That's now changing as India embraces western fast food, Professor Garg says.

"People are eating more burgers, pizza and noodles. Consumption of traditional  foods containing turmeric is dropping, with parallel  increases in cardiovascular disease, type 2 diabetes and cancer. That's not to say the drop in turmeric consumption is the only cause but the two trends are parallel."  

Meanwhile in Australia, more baristas are lacing lattes with turmeric - and you can even buy turmeric chips. But neither option will deliver a significant dose of curcumin, Professor Garg says.

"It has a very short life in the blood so unless you're eating it regularly - as in a traditional Indian diet which might include turmeric at lunch and dinner - it's difficult to maintain blood levels of curcumin," he says.

Curcumin's bioavailability - the ease with which it reaches the body's tissues - can be a problem because the body processes it quickly and excretes it, he adds. It's more bioavailable when combined with fat - as in food cooked with oil - and with piperine, the ingredient in black pepper that gives it flavour.  

Piperine slows down the metabolism of curcumin, explains Dr Kaur - one study in humans found that combining  2 g  of curcumin with 20 mg of piperine increased curcumin's bioavailability by 2000 per cent."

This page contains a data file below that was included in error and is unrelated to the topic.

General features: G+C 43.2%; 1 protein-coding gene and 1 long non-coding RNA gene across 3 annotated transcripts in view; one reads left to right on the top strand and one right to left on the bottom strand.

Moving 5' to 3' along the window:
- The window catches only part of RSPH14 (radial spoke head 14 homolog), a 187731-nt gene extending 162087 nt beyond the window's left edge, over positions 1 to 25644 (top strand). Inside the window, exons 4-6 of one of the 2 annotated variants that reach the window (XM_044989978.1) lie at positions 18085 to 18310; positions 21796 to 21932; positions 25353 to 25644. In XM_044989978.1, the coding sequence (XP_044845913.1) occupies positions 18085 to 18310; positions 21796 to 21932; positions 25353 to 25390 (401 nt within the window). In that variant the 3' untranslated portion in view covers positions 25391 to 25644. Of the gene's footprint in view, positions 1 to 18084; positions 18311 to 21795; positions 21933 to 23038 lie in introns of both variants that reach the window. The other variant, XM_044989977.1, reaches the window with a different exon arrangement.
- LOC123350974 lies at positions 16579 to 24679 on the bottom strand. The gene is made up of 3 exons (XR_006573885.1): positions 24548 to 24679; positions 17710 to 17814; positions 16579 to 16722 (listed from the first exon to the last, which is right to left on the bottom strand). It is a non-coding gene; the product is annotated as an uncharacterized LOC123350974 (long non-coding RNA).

But while we wait for science to figure out what curcumin can and can't do, some people are jumping the gun and opting for curcumin injections - the  death of a woman in California earlier this year has been related to intravenous curcumin.  

"I don't see any strong evidence to suggest that IV injections will cure disease - and we don't fully understand the effects of bypassing the gut or know in which of the body's tissues or in what doses curcumin might cause toxicity," stresses Dr Kaur whose  report card on  curcumin appeared in The Conversation recently.

"There are many other risks of IV injections including infection or accidentally injecting air in the veins which can be fatal."  

If you want to try a curcumin supplement how do you choose a good one?

With difficulty - there's no reliable way to tell if a supplement is effective and contains what it claims to contain, she says.

"We have an online registry of supplements called the Australian Register of Therapeutic Goods maintained by the Therapeutic Goods Administration (TGA). Although the TGA monitors the safety of supplements, it relies on the manufacturer's honesty to declare the ingredients of a supplement and does not actually test the supplements.

"Many supplements sold on the internet are not registered with the TGA and therefore not regulated in any way."

Until we know more, her advice is to take curcumin in food  as part of a healthy diet.

More dahl anyone?

*Professor Garg is recruiting volunteers in the Hunter area of NSW diagnosed with either pre-diabetes or type 2 diabetes to take part in research into curcumin. For more information, call (02) 4921 5636.

(image: osha-key-81006/unsplash.com)